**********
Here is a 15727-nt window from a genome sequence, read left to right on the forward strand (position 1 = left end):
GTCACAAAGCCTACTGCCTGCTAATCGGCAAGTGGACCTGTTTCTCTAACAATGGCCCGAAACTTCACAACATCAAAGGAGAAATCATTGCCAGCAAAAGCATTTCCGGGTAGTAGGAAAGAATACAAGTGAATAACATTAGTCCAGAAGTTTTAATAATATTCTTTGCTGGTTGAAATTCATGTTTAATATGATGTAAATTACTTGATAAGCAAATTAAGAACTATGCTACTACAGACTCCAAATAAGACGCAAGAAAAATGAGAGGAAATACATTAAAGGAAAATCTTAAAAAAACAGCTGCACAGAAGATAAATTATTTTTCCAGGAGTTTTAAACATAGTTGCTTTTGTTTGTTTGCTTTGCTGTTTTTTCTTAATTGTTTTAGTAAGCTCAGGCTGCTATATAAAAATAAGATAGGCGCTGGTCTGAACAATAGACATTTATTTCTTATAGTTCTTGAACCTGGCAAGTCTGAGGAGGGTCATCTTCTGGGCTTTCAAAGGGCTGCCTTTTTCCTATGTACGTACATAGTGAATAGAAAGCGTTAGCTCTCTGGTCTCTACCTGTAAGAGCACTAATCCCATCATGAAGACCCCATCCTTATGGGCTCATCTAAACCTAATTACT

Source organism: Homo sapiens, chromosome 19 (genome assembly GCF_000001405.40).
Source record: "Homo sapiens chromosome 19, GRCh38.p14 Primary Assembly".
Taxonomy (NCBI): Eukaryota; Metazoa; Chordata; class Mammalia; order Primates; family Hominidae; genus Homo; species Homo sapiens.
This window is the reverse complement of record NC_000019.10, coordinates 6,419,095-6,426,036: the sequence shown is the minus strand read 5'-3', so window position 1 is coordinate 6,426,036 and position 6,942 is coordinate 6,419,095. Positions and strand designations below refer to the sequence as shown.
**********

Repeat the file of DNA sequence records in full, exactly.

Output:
Here is a 15727-nt window from a genome sequence, read left to right on the forward strand (position 1 = left end):
GTCACAAAGCCTACTGCCTGCTAATCGGCAAGTGGACCTGTTTCTCTAACAATGGCCCGAAACTTCACAACATCAAAGGAGAAATCATTGCCAGCAAAAGCATTTCCGGGTAGTAGGAAAGAATACAAGTGAATAACATTAGTCCAGAAGTTTTAATAATATTCTTTGCTGGTTGAAATTCATGTTTAATATGATGTAAATTACTTGATAAGCAAATTAAGAACTATGCTACTACAGACTCCAAATAAGACGCAAGAAAAATGAGAGGAAATACATTAAAGGAAAATCTTAAAAAAACAGCTGCACAGAAGATAAATTATTTTTCCAGGAGTTTTAAACATAGTTGCTTTTGTTTGTTTGCTTTGCTGTTTTTTCTTAATTGTTTTAGTAAGCTCAGGCTGCTATATAAAAATAAGATAGGCGCTGGTCTGAACAATAGACATTTATTTCTTATAGTTCTTGAACCTGGCAAGTCTGAGGAGGGTCATCTTCTGGGCTTTCAAAGGGCTGCCTTTTTCCTATGTACGTACATAGTGAATAGAAAGCGTTAGCTCTCTGGTCTCTACCTGTAAGAGCACTAATCCCATCATGAAGACCCCATCCTTATGGGCTCATCTAAACCTAATTACT

Source organism: Homo sapiens, chromosome 19 (genome assembly GCF_000001405.40).
Source record: "Homo sapiens chromosome 19, GRCh38.p14 Primary Assembly".
Taxonomy (NCBI): Eukaryota; Metazoa; Chordata; class Mammalia; order Primates; family Hominidae; genus Homo; species Homo sapiens.
This window is the reverse complement of record NC_000019.10, coordinates 6,419,095-6,426,036: the sequence shown is the minus strand read 5'-3', so window position 1 is coordinate 6,426,036 and position 6,942 is coordinate 6,419,095. Positions and strand designations below refer to the sequence as shown.